The OnePlus One has been a huge hit amongst Android fans since it was launched in May. With powerful specs, a manageable price, and the CyanogenMod ROM, it caters to every request the average Android user has. However, recently OnePlus has come up with some changes to this smash-hit formula: it will be replacing Cyanogen with it’s own ROM.
While the details are fuzzy, it seems that OnePlus is planning to cut ties with CyanogenMod in the future in favor of their own Chinese-oriented software. While most of OnePlus’ subscribers in America and Europe have an appreciation of CM, their Chinese-based fans will no doubt enjoy a ROM targeted more towards their tastes.
Last week Verizon Wireless announced that they are updating their Network Optimization policy to include 4G LTE customers and would start throttling the heaviest users. This new policy is clearly aimed at their unlimited data customers and will go into effect on October 1.
It’s obvious that customers aren’t pleased with this, but more importantly, The Federal Communications Commission isn’t either. They sent a “strongly worded letter” to Verizon warning that these changes might violate federal regulations, and is a sign that FCC chairman Tom Wheeler could apply new net neutrality rules to wireless carriers.
In September, major OEMs will gather at IFA in Berlin to announce a number of new products and devices to the market.
Huawei has gotten things started in the marketing department, sending out invites for its event, and teasing a new device at the same time.
It would make sense that this new phone is the Ascend Mate 3 — we should see plenty of leaks of the device in the coming weeks.
Huawei is also set to release another Honor-branded smartphone in China, the Honor 6, which will have a 5-inch display with 720p resolution, a MediaTek MT6582 chipset, a 1.3GHz quad-core Cortex-A7 CPU and 1GB RAM. The rear camera is only 2MP, so this is pretty low-end.
Source: GSM Arena
There is always a good indication of what is to come when a company has something go somewhat public through an FCC filing. The only downfall of an FCC filing is that the name of the device can be tricky to identify. With trademarks at the USPTO, that kind of stuff is out and open for everyone to see. So today we have learned that Motorola has trademarked the name Moto Maxx. Interestingly, this associates two of Motorola’s brands with one device. The first part, Moto, belongs to the company’s own flagship devices for different regions around the world. The latter, Maxx, has typically stayed with Verizon and the DROID line of devices.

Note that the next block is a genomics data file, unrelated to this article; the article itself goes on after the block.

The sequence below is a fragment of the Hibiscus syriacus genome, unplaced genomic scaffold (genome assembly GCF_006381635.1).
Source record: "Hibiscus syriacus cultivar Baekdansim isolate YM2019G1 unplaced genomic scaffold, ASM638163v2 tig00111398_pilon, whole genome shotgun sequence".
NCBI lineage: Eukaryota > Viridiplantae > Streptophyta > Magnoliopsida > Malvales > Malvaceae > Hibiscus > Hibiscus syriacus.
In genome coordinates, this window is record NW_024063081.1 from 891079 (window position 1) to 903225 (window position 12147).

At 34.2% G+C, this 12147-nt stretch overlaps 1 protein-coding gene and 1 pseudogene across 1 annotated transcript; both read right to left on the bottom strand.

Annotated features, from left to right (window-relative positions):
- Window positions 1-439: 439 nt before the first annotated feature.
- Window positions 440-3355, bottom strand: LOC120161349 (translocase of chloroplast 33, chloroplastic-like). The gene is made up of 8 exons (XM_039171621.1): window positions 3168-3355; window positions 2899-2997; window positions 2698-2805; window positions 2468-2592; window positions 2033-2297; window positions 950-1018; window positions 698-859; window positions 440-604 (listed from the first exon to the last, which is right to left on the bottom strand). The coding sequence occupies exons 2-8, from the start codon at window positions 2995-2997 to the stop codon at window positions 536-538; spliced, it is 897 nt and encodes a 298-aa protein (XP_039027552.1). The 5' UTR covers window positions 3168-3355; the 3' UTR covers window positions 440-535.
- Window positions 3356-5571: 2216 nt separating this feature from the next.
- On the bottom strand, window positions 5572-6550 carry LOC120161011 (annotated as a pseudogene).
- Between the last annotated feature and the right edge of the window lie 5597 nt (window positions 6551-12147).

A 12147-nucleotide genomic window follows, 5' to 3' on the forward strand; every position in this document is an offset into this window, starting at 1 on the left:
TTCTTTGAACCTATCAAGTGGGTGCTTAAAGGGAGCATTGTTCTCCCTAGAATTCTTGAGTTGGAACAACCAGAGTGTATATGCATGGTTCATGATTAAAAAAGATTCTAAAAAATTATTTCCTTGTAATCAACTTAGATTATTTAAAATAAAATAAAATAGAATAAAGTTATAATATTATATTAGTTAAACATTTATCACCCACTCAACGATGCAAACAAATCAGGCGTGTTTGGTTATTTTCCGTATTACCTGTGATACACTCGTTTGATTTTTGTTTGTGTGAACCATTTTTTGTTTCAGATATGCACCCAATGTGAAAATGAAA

Is the DROID name finally being put to rest? We will just have to wait and see. If that is the case, then this would presumably be the successor to last year’s Motorola DROID Maxx.
Source: United States Patent and Trademark Office
It may seem odd that that there would be much excitement for a non-flagship Samsung device, but the Samsung Galaxy Alpha is generating quite a bit of buzz. That is probably because the device will be Samsung’s first to break tradition by moving away from plastic and using metal-body construction. Possibly recognizing just how much interest there is in the Galaxy Alpha, Samsung has pushed up the release date to next Monday, August 4th. This will provide some additional time between the announcement of the Galaxy Alpha and the expected release of the Samsung Galaxy Note 4, possibly along with a slew of Gear products, in September.
According to the last report we saw, Meizu hopes to release the Meizu MX4 in August. The successor to the MX3 is expected to come with a 5.5-inch screen. To help keep the overall size of the device down, Meizu appears to have figured out how to manufacture it with some extremely thin bezels on the sides. So small that at 1.1 millimeters, the Meizu MX4 will be able to lay claim to having the thinnest bezels on a smartphone in the world.
The LG G3 launched less than a month ago and we just can’t keep our hands off of it. In a report published by The Korea Times, analysts predict a lot of people are going to feel the same way. At the start of 2013, LG had sold around 3 million G2 units worldwide. While 3 million units is no small feat (and that number has likely gone up since the new year) Woori Investment & Securities analyst Sophia Kim seems to think the G3 will double those sales for the Korean tech company.
Readers of the site may remember the Huawei Ascend Mate 2, a mid-range phablet at a great price which we reviewed quite favorably earlier this summer. Well it appears that the folks at Huawei have already started preparing the follow-up to their 6.1-inch behemoth, and this times the specifications seem as gargantuan as the screen.
Today T-Mobile added another Samsung device to their line-up of phones, announcing the Samsung Galaxy Avant as a low-budget alternative to the pricier Galaxy S5. Packing a quad-core 1.2GHz processor, 1.5GB of RAM and a 4.5-inch qHD (960 x 540) display, the Avant seems like a solid choice for those wanting the S5′s features without spending over half-a-grand. It features Samsung’s popular S Voice service as well as features like Smart Switch and Easy Mode.
It’s been quite a party for Samsung. Ever since the Galaxy S was introduced, they never looked back as they stream rolled over the competition. Getting to the top is no easy task, but sometimes it’s actually easier to get there than to stay there. Samsung is definitely feeling it as their market share has dropped significantly over the last year. Are consumers starting to get sick of Samsung’s dominance? Or is this just a bump in the road?